Letter to a Friend recently diagnosed with migraines

First off, I’m sorry. This sucks. Pain is never fun. That said, I’m here, in part to help you fight your brain. And the system.

Now…what do you need to know?

1. Get a neurologist. Talk to your family doctor and see who she recommends. Look up docs in your area on http://www.achenet.org/resources/healthcare_professional_search/ and other headache organization websites. (Note I use migraine and headache interchangeably in this post because I have both. And most docs who are interested in one are also in the other, etc.) Look these doctors and clinics up on the web to find out what their reputations are. Make sure that the neurologist you see is interested in headaches. Headaches are a frustrating type of illness and one that can be frustrating to treat because it’s easy to get discouraged because there’s no progress. A good doctor will see your brain as a puzzle that needs to be solved and will keep seeking solutions beyond the obvious.

2. Buy and read The Migraine Brain. I’ve read a lot of books about migraines and headaches in the past 6 years and this is by far the best. The author made me want to move to Boston so I could be a patient of hers. (And I have a pretty awesome treatment team here.)

3. Keep a migraine diary. These are a simple tool that can help doctors learn more about your symptoms, help you track things like medications and events, and just generally provide more data. (I’m a big fan of having data.) My neurology clinic provides checkbook sized booklets that hold 12 months of data in a calendar form.

Here’s a random month of mine. (The extensive circling is by my neurologist.)

Every day I’ve written a number, my pain level for that day. If it shifts dramatically, I draw an arrow to the new pain level. I record any non-standard meds I took, any procedures I had, and if the headache was odd, I’ll record what was different about it. This has been a wonderful tool, especially when working with two medical teams that have access to different slices of my data. (So this morning when my dentist wanted to know if a drug that I was taking was a culprit in my recent teeth grinding, we could look at dates, not guesstimate.)

4. Talk to people about it. Your migraines can’t be a copout for everything, but my coworkers no longer look at me strangely if I’m wearing sunglasses at my computer or lying under my desk in darkness.

5. Make use of your network. If you know people who have (or might have) been on the meds you are taking, ask them what they thought. Ask them about surprises. (My big one was the numbness in my legs when I took Topamax.) If your doctor is awesome, as mine are, they may be able to help you avoid nasty side effects or at least warn you about them. (Turns out increasing potassium via food, while on Topamax, helps reduce the numbness.)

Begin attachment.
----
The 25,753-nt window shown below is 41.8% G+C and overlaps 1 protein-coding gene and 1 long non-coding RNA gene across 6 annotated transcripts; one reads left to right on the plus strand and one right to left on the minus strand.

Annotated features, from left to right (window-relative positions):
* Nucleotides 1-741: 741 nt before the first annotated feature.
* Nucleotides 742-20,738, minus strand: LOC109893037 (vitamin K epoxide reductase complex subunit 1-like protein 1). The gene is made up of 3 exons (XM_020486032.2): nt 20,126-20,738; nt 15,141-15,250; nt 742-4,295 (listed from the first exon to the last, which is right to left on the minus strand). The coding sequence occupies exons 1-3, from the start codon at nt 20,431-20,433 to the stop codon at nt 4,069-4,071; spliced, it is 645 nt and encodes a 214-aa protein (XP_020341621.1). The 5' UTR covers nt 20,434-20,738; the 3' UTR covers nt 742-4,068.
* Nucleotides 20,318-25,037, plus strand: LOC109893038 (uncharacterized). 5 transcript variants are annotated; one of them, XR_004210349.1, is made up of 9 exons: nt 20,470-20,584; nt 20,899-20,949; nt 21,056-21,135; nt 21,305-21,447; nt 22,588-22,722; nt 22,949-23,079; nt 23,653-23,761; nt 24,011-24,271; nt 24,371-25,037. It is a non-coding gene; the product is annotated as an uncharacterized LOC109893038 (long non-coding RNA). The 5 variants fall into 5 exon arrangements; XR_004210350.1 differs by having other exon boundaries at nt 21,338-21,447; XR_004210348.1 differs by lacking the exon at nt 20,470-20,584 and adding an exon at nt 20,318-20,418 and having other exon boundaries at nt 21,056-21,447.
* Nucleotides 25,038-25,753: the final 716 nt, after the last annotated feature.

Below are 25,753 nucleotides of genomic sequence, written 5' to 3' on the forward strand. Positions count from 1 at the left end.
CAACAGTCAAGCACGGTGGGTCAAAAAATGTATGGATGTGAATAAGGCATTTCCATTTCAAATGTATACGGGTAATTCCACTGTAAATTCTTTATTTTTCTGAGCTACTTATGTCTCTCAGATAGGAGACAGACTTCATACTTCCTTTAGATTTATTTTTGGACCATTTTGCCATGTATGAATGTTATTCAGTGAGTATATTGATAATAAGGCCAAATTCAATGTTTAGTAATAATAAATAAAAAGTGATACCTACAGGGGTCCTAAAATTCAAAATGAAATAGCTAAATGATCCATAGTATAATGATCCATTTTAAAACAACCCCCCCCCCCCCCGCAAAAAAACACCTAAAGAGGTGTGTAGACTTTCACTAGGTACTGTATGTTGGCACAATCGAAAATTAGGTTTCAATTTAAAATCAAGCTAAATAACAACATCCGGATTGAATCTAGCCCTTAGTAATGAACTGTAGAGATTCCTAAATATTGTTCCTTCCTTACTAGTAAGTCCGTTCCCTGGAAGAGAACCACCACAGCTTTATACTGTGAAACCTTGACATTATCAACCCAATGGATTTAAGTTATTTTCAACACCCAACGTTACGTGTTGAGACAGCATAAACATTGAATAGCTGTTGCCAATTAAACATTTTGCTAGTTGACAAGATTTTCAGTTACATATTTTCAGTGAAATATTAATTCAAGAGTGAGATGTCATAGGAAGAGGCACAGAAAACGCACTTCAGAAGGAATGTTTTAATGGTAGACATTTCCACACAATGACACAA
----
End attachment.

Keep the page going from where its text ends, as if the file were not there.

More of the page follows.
6. Be patient. Again, it sucks, but most of the meds will take at least 1 month to kick in, and perhaps another 3 months to be able to evaluate. And don’t try to cheat the system by starting multiple medications at the same time, that just confuses things.

7. Recognize that there may be days when you just need to sleep it off. To lie in bed all day and wake up only to eat some food. Preferably ice cream and cookies.

8. Become a detective. Got a migraine today? What did you do differently yesterday? (And then either don’t do it or know the consequences.) I got migraines after several events with strobe lights. Putting it together I could track my migraines way back to middle school, not just prevent future ones. This has changed how I watch movies and means that sometimes I know I just have to cover my eyes and wait for the scene to be over. If I drink caffeine, I’ll pay tomorrow. And the next day. And maybe the next day. It takes a while to figure out these triggers, but paying attention to them helps.

9. Finally (for now at least) and most importantly, realize that you are in charge. Not that this is in your head. (Well, I guess it is, but it’s physiological, not psychological.) But that you are your own advocate. If you don’t like your doctor’s advice, talk to another doctor. If the side effects from the medication have you feeling like your brain is full of cotton balls, tell someone! My team has been more than willing to help me, but I have to ask for the help. And sometimes to demand it.

Here’s to hoping you don’t need anymore advice because your migraines vanish forever. And until then, hugs!


3 Responses to Letter to a Friend recently diagnosed with migraines

  1. Katie says:

    This is SOOOO helpful, KP. Thank you for all the excellent advice and tips. Like the body-parts-falling-asleep thing. That’s a good thing to know ahead of time. Also, #9 was nice to read, because I’ve been very much feeling at the mercy of my head recently (even more than usual), and it’s good to be reminded that (1) I’m not crazy or overly whiny about being in pain, and (2) things can be done about it. 🙂 Thanks.

  2. Andrea says:

    I would “like” this if I could. Very, very good advice – and applicable in principle for many conditions besides migraines, in terms of managing chronic health conditions.

    • Katie says:

      I think having this chronic condition has helped me learn to navigate the health care system in a somewhat low-stakes situation. I can’t imagine starting to learn how to navigate the system with a more high-stakes condition.

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